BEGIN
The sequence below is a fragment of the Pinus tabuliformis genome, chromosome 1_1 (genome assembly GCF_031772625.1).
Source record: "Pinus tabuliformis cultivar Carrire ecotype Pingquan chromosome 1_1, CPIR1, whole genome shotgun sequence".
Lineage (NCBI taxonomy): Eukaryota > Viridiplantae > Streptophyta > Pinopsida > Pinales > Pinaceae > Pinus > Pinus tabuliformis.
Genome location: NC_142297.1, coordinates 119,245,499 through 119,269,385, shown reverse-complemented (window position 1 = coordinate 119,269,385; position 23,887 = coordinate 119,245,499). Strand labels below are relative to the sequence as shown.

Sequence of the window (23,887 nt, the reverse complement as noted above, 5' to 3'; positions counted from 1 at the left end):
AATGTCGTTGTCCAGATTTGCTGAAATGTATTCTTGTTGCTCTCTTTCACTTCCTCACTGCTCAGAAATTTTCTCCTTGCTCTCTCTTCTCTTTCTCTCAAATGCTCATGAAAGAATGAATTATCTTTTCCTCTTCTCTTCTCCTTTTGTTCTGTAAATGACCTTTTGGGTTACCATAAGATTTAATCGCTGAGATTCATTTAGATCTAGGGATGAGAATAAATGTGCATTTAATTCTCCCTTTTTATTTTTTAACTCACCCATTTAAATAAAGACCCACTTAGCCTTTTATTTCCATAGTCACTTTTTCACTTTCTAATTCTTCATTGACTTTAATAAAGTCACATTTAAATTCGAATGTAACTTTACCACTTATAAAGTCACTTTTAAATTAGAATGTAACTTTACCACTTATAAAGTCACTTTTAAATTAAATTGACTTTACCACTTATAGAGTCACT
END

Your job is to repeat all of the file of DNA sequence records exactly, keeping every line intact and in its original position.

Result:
The sequence below is a fragment of the Pinus tabuliformis genome, chromosome 1_1 (genome assembly GCF_031772625.1).
Source record: "Pinus tabuliformis cultivar Carrire ecotype Pingquan chromosome 1_1, CPIR1, whole genome shotgun sequence".
Lineage (NCBI taxonomy): Eukaryota > Viridiplantae > Streptophyta > Pinopsida > Pinales > Pinaceae > Pinus > Pinus tabuliformis.
Genome location: NC_142297.1, coordinates 119,245,499 through 119,269,385, shown reverse-complemented (window position 1 = coordinate 119,269,385; position 23,887 = coordinate 119,245,499). Strand labels below are relative to the sequence as shown.

Sequence of the window (23,887 nt, the reverse complement as noted above, 5' to 3'; positions counted from 1 at the left end):
AATGTCGTTGTCCAGATTTGCTGAAATGTATTCTTGTTGCTCTCTTTCACTTCCTCACTGCTCAGAAATTTTCTCCTTGCTCTCTCTTCTCTTTCTCTCAAATGCTCATGAAAGAATGAATTATCTTTTCCTCTTCTCTTCTCCTTTTGTTCTGTAAATGACCTTTTGGGTTACCATAAGATTTAATCGCTGAGATTCATTTAGATCTAGGGATGAGAATAAATGTGCATTTAATTCTCCCTTTTTATTTTTTAACTCACCCATTTAAATAAAGACCCACTTAGCCTTTTATTTCCATAGTCACTTTTTCACTTTCTAATTCTTCATTGACTTTAATAAAGTCACATTTAAATTCGAATGTAACTTTACCACTTATAAAGTCACTTTTAAATTAGAATGTAACTTTACCACTTATAAAGTCACTTTTAAATTAAATTGACTTTACCACTTATAGAGTCACT